Women's International Pharmacy E-Newsletter

What Does Tinnitus Have To Do With Hormones?
Written by Carol Petersen, RPh, CNP- Women's International Pharmacy
Tinnitus man

Tinnitus, commonly known as "ringing in the ears," is prevalent among the elderly and in women. The severity can vary from a mild annoyance to significantly disturbing.

Tinnitus may also be associated with deafness and dizziness. Most will experience a temporary tinnitus when exposed to loud sounds. Loud sounds can also induce a chronic tinnitus.

The "ringing in the ears" can actually be heard as a variety of sounds such as ringing (the word tinnitus comes from the Latin word for "ringing"), buzzing, whooshing, swishing or clicking. These sounds create a background of noise when there is no sound actually present. In his book Musicophilia, Oliver Sachs even reports cases of tinnitus of a musical nature. The American Tinnitus Association web site (http://www.ata.org/sounds-of-tinnitus) has recordings of the various sounds of tinnitus.

The onset of tinnitus in women seems to be particularly related to periods of hormone variability. It can be triggered by PMS, perimenopause, menopause and pregnancy. Menopausal symptoms such as sweating, hot flashes and mood changes may correlate with tinnitus.

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Can Melatonin Reduce the Symptoms of Stress-related Tinnitus?
Written by Kathy Lynch, PharmD - Women's International Pharmacy
Pharmacist Corner

A study of 344 patients with tinnitus demonstrated that elevated stress hormones, as well as a break-down product of serotonin, appear to be related to tinnitus. Melatonin is thought to reduce these fight-or-flight stress hormones, while increasing blood flow and regulating inner ear immunity.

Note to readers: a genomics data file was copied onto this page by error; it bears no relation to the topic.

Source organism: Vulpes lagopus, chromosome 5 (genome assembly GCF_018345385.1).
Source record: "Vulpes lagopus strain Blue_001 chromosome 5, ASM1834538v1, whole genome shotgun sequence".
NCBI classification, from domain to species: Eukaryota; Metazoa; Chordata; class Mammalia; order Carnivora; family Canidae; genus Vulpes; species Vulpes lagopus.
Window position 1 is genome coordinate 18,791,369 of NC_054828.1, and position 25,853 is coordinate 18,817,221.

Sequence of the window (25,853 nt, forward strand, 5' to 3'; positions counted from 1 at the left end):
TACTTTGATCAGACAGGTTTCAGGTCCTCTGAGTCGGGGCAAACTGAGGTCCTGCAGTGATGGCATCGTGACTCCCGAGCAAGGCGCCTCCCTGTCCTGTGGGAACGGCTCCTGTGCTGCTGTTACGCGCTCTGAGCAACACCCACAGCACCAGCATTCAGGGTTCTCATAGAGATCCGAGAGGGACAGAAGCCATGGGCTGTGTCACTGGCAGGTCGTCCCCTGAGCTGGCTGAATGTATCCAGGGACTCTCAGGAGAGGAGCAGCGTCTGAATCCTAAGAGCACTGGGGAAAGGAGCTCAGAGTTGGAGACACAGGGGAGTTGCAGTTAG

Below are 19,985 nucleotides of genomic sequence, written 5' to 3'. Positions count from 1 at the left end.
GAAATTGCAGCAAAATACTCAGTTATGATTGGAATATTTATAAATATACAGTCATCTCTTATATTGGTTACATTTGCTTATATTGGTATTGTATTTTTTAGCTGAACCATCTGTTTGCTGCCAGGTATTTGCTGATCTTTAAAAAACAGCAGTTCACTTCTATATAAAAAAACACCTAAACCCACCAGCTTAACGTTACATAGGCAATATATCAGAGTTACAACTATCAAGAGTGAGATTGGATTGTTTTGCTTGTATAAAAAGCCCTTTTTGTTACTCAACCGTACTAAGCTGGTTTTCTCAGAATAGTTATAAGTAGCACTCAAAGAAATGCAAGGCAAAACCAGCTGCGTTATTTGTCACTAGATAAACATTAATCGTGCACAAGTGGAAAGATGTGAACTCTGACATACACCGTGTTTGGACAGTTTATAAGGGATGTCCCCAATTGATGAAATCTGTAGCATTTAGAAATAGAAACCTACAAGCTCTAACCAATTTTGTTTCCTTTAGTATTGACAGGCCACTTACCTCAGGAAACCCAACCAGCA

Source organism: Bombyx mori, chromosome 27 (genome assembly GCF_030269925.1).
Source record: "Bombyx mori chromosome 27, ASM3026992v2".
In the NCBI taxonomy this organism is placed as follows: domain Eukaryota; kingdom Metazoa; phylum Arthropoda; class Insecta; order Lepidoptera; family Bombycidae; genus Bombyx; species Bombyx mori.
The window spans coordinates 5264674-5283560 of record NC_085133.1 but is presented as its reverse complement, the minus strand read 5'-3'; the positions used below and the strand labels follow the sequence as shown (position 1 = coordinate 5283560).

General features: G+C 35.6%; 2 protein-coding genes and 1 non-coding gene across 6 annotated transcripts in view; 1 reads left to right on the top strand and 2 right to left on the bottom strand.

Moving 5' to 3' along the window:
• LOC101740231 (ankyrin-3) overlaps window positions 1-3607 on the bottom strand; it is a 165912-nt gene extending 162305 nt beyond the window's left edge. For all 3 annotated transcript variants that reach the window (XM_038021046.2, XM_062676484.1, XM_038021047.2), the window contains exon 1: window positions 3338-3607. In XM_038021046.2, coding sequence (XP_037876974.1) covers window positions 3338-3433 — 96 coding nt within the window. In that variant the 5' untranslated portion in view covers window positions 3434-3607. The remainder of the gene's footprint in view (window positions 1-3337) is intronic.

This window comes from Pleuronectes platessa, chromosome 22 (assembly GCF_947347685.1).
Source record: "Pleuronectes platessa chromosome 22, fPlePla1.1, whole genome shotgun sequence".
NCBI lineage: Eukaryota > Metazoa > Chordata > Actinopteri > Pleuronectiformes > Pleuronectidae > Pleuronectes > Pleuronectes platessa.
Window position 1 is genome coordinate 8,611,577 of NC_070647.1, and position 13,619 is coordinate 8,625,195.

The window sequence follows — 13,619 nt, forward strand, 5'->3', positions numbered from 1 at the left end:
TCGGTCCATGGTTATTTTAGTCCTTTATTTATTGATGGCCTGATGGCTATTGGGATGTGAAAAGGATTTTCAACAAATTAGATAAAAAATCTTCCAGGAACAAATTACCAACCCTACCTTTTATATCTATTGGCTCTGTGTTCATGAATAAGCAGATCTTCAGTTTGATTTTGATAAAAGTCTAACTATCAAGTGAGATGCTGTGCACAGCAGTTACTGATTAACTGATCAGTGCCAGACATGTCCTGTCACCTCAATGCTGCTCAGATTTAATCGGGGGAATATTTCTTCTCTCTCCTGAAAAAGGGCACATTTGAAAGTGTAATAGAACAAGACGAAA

One study found that melatonin decreased the severity of tinnitus while improving sleep quality. A second study demonstrated that melatonin reduced subjective symptoms by 40%. In both studies, a 3mg dose was given daily over a 30-day period.

While there is no FDA-approved medication indicated for the treatment of tinnitus, there are several drugs in development. In the meantime, bioidentical melatonin may be worth trying to reduce tinnitus symptoms.

Methylcobalamin (MeB12) may actually assist in detoxifying inorganic mercury in the body. Related research is ongoing and we will be keeping a close eye on the results.


"Diagnostic Value and Clinical Significance of Stress Hormones in Patients with Tinnitus" by D.K. Kim, D.Y. Chung, S.C. Bae, et al; Eur Arch Otorhinolaryngol; 2013 0ct 26. (epub ahead of print).

"Emerging Pharmacotherapy of Tinnitus" by B. Langguth, R. Salvi and A.Elgoyhen; Expert Opin Emerg Drugs; 2009 Dec; 14(4): 687-702.

"Drug-mediated Ototoxicity and Tinnitus: Alleviation with Melatonin" by R.J. Reiter, D.X. Tan, A. Korkmaz et al; Journal of Physiology and Pharmacology: 2011; 6(2): 151-157.



Staff at Women's International Pharmacy



In This Issue
What Does Tinnitus Have To Do With Hormones?
Hearing Infographic
Can Melatonin Reduce the Symptoms of Stress-related Tinnitus?

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